As children with autism spectrum disorder (ASD) approach adulthood, milestones such as leaving school, finding jobs, and living alone can be extremely stressful experiences. In a new study, researchers from the University of Missouri (MU) analyzed the perspectives of adolescents with autism to identify the unique challenges they face as they “age out” of services. The new findings highlight the need for social workers and providers to continue assisting young people with autism as they transition to adulthood.
“The challenges of living independently, gaining employment, attaining postsecondary education, and building social relationships are greater for adolescents and young adults with autism,” said Nancy Cheak-Zamora, assistant professor of health sciences in the MU School of Health Professions.
“It is vital that professionals are prepared to assist with the transition, and that they have insight into adolescent and caregiver experiences during the difficult time of transitioning to adulthood.”
For the study, the researchers analyzed the reported experiences of adolescents with autism and their caregivers. They identified three main areas of stress that regularly impact autism families: challenges in accessing services, difficulties with adapting to transition changes, and managing multiple responsibilities and higher education challenges.
One of the study participants, a caregiver named Mary, related how the autism center in her community offered no support once children with autism leave home. She said that she wishes that services would increase during this period; but instead, once children reach a certain age, it becomes much more difficult to find help.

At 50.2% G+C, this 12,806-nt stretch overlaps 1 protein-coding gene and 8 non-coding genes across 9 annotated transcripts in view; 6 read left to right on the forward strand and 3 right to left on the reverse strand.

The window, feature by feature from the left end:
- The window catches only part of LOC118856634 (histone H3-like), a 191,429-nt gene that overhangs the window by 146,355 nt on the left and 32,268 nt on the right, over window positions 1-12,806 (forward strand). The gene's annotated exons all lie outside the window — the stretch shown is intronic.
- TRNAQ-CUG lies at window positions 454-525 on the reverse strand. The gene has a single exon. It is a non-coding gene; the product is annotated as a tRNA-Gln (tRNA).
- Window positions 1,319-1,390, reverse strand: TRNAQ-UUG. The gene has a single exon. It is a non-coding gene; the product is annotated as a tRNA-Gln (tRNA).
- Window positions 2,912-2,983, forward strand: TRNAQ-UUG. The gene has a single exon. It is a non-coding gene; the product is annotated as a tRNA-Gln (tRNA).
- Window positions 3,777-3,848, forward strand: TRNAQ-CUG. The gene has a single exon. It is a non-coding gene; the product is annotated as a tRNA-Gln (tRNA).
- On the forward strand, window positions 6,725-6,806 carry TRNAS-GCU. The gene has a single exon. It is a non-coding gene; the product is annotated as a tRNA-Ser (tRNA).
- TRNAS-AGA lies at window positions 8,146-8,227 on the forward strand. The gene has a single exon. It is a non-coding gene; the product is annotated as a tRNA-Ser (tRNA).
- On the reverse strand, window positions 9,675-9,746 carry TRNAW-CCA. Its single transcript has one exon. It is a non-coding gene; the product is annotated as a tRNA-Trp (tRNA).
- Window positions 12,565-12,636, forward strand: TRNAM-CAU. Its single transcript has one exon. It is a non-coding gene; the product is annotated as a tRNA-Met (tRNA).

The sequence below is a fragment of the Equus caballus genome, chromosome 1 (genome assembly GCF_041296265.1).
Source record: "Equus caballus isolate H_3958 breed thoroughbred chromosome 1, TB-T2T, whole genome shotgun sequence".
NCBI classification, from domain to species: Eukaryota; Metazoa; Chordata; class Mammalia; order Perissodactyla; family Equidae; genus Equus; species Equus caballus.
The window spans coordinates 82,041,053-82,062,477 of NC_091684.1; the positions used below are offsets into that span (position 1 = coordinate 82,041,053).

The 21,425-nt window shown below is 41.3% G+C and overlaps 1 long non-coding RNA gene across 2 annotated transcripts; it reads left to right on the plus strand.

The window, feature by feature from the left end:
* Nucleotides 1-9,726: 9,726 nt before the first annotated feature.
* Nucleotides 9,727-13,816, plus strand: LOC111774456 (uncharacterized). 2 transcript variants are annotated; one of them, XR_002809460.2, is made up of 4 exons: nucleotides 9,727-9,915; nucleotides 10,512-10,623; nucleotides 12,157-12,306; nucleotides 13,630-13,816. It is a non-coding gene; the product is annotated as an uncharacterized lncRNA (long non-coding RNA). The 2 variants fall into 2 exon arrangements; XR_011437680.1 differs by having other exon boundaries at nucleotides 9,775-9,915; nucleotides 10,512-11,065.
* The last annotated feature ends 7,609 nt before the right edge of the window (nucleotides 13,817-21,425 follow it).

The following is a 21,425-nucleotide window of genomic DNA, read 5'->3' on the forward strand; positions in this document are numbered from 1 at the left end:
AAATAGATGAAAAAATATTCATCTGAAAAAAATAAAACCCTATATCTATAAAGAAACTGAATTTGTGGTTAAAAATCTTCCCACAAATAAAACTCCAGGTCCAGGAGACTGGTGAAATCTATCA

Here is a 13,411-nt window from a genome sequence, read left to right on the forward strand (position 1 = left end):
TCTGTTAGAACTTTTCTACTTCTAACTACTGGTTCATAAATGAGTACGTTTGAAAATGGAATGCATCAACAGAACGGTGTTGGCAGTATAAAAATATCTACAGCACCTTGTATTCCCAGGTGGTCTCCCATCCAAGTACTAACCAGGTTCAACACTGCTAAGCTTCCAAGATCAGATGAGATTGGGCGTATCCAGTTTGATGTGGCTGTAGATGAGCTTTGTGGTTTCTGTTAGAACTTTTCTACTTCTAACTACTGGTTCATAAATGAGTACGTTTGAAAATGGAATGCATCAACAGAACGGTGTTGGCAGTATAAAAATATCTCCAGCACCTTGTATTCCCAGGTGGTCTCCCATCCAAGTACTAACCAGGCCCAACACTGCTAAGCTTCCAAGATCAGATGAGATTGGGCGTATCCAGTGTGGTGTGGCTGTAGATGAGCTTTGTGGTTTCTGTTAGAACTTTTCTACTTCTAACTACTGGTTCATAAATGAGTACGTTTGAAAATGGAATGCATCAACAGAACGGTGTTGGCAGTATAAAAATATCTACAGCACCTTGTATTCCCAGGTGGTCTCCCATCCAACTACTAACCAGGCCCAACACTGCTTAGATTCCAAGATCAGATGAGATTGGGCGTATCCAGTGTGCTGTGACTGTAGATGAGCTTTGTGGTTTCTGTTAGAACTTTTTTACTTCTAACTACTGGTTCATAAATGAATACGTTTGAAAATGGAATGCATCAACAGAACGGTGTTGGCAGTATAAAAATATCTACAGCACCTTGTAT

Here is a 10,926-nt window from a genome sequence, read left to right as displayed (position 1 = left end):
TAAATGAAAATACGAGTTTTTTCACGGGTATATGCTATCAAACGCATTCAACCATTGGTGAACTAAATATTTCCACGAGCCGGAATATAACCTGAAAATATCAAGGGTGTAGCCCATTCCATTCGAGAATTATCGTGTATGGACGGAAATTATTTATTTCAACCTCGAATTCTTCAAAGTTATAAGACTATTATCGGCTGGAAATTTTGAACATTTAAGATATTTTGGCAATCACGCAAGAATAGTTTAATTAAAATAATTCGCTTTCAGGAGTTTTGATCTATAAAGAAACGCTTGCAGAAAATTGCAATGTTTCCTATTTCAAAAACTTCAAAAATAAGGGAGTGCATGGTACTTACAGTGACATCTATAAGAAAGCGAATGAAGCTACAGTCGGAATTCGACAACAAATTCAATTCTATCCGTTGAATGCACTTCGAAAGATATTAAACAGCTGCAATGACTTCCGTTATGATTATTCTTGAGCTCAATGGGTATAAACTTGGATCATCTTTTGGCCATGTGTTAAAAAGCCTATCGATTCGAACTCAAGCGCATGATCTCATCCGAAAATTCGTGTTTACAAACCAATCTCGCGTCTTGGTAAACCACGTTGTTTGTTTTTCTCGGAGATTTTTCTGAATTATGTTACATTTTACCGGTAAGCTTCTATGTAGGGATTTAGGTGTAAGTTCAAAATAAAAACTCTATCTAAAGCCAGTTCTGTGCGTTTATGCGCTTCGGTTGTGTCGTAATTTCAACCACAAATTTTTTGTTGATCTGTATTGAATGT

The researchers also found that caregivers and adolescents used a variety of strategies to help cope with the stress of transitioning to adulthood with autism. Some of their main forms of support included the following: accessing community support; receiving support from friends, family and teachers; and creating opportunities for self-determination, such as making independent choices and setting goals.
“For families who are experiencing a lack of available services for their adolescent with ASD, social workers can collaborate in forming family groups that advocate for more services for individuals living with autism into adulthood,” said Jennifer First, a doctoral candidate in the MU School of Social Work.
“Social workers should assist families with the coordination of essential services such as medical treatment, mental health supports, independent living, respite care, college support, and enhanced vocational support.”
According to the latest data from the Centers for Disease Control and Prevention, one in 45 children is diagnosed with autism.
The study, titled “A qualitative study of stress and coping when transitioning to adulthood with autism spectrum disorder,” was published in the Journal of Family Social Work.
Source: University of Missouri Health